Refuse to Inherit DYSFUNCTION
Every family has it’s issues and some forms of dysfunction. In fact, most adults will tend to blame their current problems/behaviors on something their parents did or did not do. So many people are holding on to the belief that their life has been sabotaged or already defined by those years at home. This is a problem because blaming will keep you stuck and a victim for…ever if you let it. I want to share a few things to think about today to help you break this cycle and how to move forward – even if it’s just a baby step – it’s still forward.
First, acknowledge the past. Give yourself room to validate yourself and NAME what the problem is.
I want you to know that I do hear you. Yes, your family was dysfunctional. They did do crazy things and yes, it has contributed to who you are. Every family has their own version of crazy. It doesn’t make it right. I’m not saying this to downplay your past in any way. It was real. It did happen. It absolutely left you with scars.
But I don’t want you to get stuck here. Don’t blame your family, your parents, your siblings even though in the moment (s) it feels good to do so. But doing that, taking that course of action isn’t getting you anywhere. It’s keeping you stuck in victim mode and the biggest problem with that is you’ve given them power over you. Doing this you tell yourself that you can’t change and be who you want to be UNTIL they change…and they probably aren’t going to change…so don’t give them your power. They’re not going to treat it how you want them to.
This a problem because THEY are a circumstance. If you’ve been with me for any period of time you’ll know that a circumstance is NEUTRAL. It isn’t GOOD or BAD until you place a thought on it. Until YOU decide whether their actions or words are good or bad. (Read more on that here)
They get to behave and act how they want to and YOU get to choose what YOU are going to do, think, say, and feel. I’m not telling you to turn a blind eye to the past by any means or to pass off their behavior as okay. I’m telling you to name why it’s specifically a problem for you NOW and be willing to accept that you, as an adult, have the power and responsibility to choose what YOU are going to do now.
Step two: accepting your past
Acknowledge that it happened. Accept that THEY are human. They made choices. They did things that left an impact on you…but they are not to blame. You are a strong human being. You have gifts, talents, and creative ways that you can use to see or use these past experiences as a help to you and they can become a stepping stone to a stronger you.
Brad Stulberg said, “Acceptance isn’t passivity. It doesn’t mean just letting things be. But it does mean acknowledging and accepting where you are, and starting from there. To make any true and lasting progress, you’ve got to start where you are.”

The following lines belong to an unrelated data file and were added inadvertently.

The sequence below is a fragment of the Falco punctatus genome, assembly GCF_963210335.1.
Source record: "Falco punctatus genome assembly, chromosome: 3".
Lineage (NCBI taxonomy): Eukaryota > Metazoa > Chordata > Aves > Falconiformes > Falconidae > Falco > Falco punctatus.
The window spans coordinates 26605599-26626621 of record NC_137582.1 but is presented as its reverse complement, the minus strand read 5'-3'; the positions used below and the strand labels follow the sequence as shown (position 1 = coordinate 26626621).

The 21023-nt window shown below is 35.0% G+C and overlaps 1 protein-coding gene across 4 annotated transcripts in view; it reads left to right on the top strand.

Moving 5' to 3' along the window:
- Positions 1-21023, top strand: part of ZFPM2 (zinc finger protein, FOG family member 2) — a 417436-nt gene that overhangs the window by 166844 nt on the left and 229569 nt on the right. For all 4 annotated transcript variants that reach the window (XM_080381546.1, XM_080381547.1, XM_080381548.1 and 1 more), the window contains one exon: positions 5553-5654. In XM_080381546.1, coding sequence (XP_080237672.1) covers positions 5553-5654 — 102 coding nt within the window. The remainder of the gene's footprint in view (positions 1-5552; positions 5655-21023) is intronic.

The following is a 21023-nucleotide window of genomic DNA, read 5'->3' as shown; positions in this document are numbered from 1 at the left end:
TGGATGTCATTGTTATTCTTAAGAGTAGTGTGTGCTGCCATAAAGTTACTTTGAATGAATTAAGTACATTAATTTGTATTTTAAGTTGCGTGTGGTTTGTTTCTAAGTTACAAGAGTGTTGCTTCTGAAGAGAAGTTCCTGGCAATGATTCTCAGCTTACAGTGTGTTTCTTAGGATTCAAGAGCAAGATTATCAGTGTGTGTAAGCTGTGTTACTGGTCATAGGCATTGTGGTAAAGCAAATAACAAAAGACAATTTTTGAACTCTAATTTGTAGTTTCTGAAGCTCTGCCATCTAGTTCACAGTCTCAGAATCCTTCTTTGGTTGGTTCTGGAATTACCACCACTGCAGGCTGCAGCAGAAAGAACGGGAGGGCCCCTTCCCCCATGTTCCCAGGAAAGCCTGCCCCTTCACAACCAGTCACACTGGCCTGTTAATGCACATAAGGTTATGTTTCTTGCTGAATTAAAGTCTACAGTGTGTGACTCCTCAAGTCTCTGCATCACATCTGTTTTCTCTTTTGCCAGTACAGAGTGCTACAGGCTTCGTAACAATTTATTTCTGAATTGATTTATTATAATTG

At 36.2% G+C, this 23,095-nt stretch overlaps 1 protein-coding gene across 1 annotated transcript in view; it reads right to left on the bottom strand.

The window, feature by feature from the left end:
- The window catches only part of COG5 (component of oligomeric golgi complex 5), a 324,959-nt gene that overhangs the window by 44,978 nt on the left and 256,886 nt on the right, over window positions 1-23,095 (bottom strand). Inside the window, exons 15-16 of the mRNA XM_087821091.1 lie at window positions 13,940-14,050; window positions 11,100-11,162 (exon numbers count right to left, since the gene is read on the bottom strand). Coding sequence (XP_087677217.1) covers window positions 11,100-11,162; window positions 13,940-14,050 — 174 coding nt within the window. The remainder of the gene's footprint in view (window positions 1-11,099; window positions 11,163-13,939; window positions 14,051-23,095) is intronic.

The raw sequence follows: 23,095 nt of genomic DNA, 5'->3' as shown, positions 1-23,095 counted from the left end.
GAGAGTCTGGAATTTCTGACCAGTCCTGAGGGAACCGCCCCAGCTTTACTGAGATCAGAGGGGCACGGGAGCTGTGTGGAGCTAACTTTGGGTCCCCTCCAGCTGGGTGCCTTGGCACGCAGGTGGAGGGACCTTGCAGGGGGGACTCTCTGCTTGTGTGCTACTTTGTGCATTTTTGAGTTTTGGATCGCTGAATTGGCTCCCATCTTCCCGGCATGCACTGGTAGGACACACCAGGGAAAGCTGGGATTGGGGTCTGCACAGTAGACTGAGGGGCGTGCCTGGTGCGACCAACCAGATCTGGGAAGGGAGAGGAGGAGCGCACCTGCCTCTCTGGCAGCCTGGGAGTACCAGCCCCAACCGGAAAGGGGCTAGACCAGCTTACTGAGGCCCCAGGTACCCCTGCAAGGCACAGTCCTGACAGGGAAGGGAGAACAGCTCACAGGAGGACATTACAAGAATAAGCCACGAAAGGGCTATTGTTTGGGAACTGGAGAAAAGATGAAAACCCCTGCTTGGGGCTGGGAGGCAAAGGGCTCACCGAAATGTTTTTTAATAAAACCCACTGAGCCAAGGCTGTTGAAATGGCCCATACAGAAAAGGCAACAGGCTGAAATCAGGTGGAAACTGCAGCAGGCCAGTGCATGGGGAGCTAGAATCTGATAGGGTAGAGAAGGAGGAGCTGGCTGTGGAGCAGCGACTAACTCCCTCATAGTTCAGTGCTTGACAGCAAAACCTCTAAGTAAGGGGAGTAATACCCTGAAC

Acceptance is shifting your energy from blaming, staying in victim hood (which consumes A LOT of energy) and negativity to finding a neutral space. Acceptance isn’t going from misery to happiness, it’s just about finding a starting space. A fork in the road where you choose to stop taking the blaming path and pivot instead to moving forward in the direction that will help you be a better you.
Dr. Pickhardt said, “If you want to move forward in a way that will free you from some of these influences, you’re going to have to take the energy you’re investing in blame and shift it to acceptance, and then take a look at what kinds of self-management choices you have.”
Third step: What do you want? What choices do you have?
Most of us know really clearly what we DON’T want. We don’t want to have the relationship we have now. But what is it you DO want? How do you want to feel when you think of your parents? Your family? Your siblings? Your in laws?
Ponder on those questions and see if you can answer them for you but for today I want to give you one goal to set for yourself. This is from Thelma Davis, she says,
Make this your goal to start from. Say this to yourself:
“I refuse to inherit the dysfunction of my former years.
I’m working on finding new ways of living that help me move forward instead of just repeating what I lived though.”
Use these things to help you on your journey to being authentically you, the person YOU DECIDE you want to be. You are NOT your past. You are NOT your parents, your siblings, your family. You are an individual who can learn to find and use your gifts to compliment your family.
It’s not an easy or fast process. You’ve probably built really strong patterns in your brain by the beliefs you’ve held on to for so long. But you CAN change it. Keep your goal close to you. Each time those things pop up or thoughts of blame come into your mind repeat the mantra:
“I refuse to inherit dysfunction. I’m finding a new way to live.”
You’re really smart. You know what to do. You know what is serving you and helping you to be your best you and you also know what isn’t serving you and what is keeping you back from showing up as you’re best you. Listen to yourself.
Acknowledge what happened.
Name the problem (s)
Accept that they happened FOR you and not TO you.
Accept that you have the power and capacity to change.
Then decide what direction you’re going to go – to not inherit dysfunction.
Okay, keep me posted! I’d love to hear more from you and your process!
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